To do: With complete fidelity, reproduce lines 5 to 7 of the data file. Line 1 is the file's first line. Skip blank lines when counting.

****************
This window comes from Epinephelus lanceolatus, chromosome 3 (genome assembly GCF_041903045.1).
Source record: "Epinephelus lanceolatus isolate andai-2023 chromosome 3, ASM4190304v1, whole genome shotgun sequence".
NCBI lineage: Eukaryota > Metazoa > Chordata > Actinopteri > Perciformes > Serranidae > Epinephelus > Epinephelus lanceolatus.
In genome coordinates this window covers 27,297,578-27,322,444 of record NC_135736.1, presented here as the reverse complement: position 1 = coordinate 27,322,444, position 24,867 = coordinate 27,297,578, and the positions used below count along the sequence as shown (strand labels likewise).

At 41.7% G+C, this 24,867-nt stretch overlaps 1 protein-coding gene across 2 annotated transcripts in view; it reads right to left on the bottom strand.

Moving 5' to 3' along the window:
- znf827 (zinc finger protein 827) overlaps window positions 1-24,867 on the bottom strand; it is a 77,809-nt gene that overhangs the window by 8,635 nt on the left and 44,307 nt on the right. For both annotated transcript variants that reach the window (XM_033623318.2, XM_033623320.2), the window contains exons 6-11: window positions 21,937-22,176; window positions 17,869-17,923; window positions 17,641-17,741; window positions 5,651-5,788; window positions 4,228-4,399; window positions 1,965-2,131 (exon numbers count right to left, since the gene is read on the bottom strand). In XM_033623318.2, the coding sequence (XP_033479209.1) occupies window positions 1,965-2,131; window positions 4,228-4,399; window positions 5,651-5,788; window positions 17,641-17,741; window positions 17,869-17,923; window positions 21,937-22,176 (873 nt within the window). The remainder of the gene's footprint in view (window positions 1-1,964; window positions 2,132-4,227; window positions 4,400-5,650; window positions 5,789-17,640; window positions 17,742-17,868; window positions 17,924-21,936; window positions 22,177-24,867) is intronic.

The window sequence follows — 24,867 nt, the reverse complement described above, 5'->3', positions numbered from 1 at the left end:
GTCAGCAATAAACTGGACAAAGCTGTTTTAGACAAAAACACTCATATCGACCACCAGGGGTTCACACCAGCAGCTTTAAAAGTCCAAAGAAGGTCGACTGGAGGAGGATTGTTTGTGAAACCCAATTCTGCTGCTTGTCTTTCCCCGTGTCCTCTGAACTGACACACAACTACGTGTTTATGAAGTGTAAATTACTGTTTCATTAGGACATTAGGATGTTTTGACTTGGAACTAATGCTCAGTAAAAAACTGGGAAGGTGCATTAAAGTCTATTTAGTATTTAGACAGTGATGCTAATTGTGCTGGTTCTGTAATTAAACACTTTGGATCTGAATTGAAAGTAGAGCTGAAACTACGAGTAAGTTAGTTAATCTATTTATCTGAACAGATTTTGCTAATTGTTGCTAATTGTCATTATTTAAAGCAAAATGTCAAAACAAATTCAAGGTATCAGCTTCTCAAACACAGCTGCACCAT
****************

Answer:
At 41.7% G+C, this 24,867-nt stretch overlaps 1 protein-coding gene across 2 annotated transcripts in view; it reads right to left on the bottom strand.

Moving 5' to 3' along the window:
- znf827 (zinc finger protein 827) overlaps window positions 1-24,867 on the bottom strand; it is a 77,809-nt gene that overhangs the window by 8,635 nt on the left and 44,307 nt on the right. For both annotated transcript variants that reach the window (XM_033623318.2, XM_033623320.2), the window contains exons 6-11: window positions 21,937-22,176; window positions 17,869-17,923; window positions 17,641-17,741; window positions 5,651-5,788; window positions 4,228-4,399; window positions 1,965-2,131 (exon numbers count right to left, since the gene is read on the bottom strand). In XM_033623318.2, the coding sequence (XP_033479209.1) occupies window positions 1,965-2,131; window positions 4,228-4,399; window positions 5,651-5,788; window positions 17,641-17,741; window positions 17,869-17,923; window positions 21,937-22,176 (873 nt within the window). The remainder of the gene's footprint in view (window positions 1-1,964; window positions 2,132-4,227; window positions 4,400-5,650; window positions 5,789-17,640; window positions 17,742-17,868; window positions 17,924-21,936; window positions 22,177-24,867) is intronic.